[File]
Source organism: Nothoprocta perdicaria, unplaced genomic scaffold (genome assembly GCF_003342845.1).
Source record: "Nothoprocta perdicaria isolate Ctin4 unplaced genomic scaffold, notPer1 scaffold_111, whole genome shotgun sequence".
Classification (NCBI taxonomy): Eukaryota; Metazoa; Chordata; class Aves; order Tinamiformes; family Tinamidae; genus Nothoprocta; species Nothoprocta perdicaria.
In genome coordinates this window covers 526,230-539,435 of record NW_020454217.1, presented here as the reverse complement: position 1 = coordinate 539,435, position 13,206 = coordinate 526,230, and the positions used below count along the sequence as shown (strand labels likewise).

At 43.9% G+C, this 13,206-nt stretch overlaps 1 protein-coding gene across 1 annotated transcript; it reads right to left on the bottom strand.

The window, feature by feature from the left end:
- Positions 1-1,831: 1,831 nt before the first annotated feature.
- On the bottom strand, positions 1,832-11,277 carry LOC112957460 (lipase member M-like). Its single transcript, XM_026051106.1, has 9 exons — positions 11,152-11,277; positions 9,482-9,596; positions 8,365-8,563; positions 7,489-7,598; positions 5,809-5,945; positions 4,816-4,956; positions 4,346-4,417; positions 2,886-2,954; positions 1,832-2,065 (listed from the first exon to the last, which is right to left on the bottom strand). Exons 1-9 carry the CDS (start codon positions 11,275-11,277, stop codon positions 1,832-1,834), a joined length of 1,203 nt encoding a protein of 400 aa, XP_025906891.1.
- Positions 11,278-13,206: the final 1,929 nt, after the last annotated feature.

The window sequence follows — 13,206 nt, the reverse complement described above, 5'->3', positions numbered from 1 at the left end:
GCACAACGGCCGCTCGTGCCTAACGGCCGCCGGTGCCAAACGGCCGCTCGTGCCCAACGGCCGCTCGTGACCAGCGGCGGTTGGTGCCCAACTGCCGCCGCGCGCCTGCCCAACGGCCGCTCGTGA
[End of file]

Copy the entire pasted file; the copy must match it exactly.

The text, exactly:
Source organism: Nothoprocta perdicaria, unplaced genomic scaffold (genome assembly GCF_003342845.1).
Source record: "Nothoprocta perdicaria isolate Ctin4 unplaced genomic scaffold, notPer1 scaffold_111, whole genome shotgun sequence".
Classification (NCBI taxonomy): Eukaryota; Metazoa; Chordata; class Aves; order Tinamiformes; family Tinamidae; genus Nothoprocta; species Nothoprocta perdicaria.
In genome coordinates this window covers 526,230-539,435 of record NW_020454217.1, presented here as the reverse complement: position 1 = coordinate 539,435, position 13,206 = coordinate 526,230, and the positions used below count along the sequence as shown (strand labels likewise).

At 43.9% G+C, this 13,206-nt stretch overlaps 1 protein-coding gene across 1 annotated transcript; it reads right to left on the bottom strand.

The window, feature by feature from the left end:
- Positions 1-1,831: 1,831 nt before the first annotated feature.
- On the bottom strand, positions 1,832-11,277 carry LOC112957460 (lipase member M-like). Its single transcript, XM_026051106.1, has 9 exons — positions 11,152-11,277; positions 9,482-9,596; positions 8,365-8,563; positions 7,489-7,598; positions 5,809-5,945; positions 4,816-4,956; positions 4,346-4,417; positions 2,886-2,954; positions 1,832-2,065 (listed from the first exon to the last, which is right to left on the bottom strand). Exons 1-9 carry the CDS (start codon positions 11,275-11,277, stop codon positions 1,832-1,834), a joined length of 1,203 nt encoding a protein of 400 aa, XP_025906891.1.
- Positions 11,278-13,206: the final 1,929 nt, after the last annotated feature.

The window sequence follows — 13,206 nt, the reverse complement described above, 5'->3', positions numbered from 1 at the left end:
GCACAACGGCCGCTCGTGCCTAACGGCCGCCGGTGCCAAACGGCCGCTCGTGCCCAACGGCCGCTCGTGACCAGCGGCGGTTGGTGCCCAACTGCCGCCGCGCGCCTGCCCAACGGCCGCTCGTGA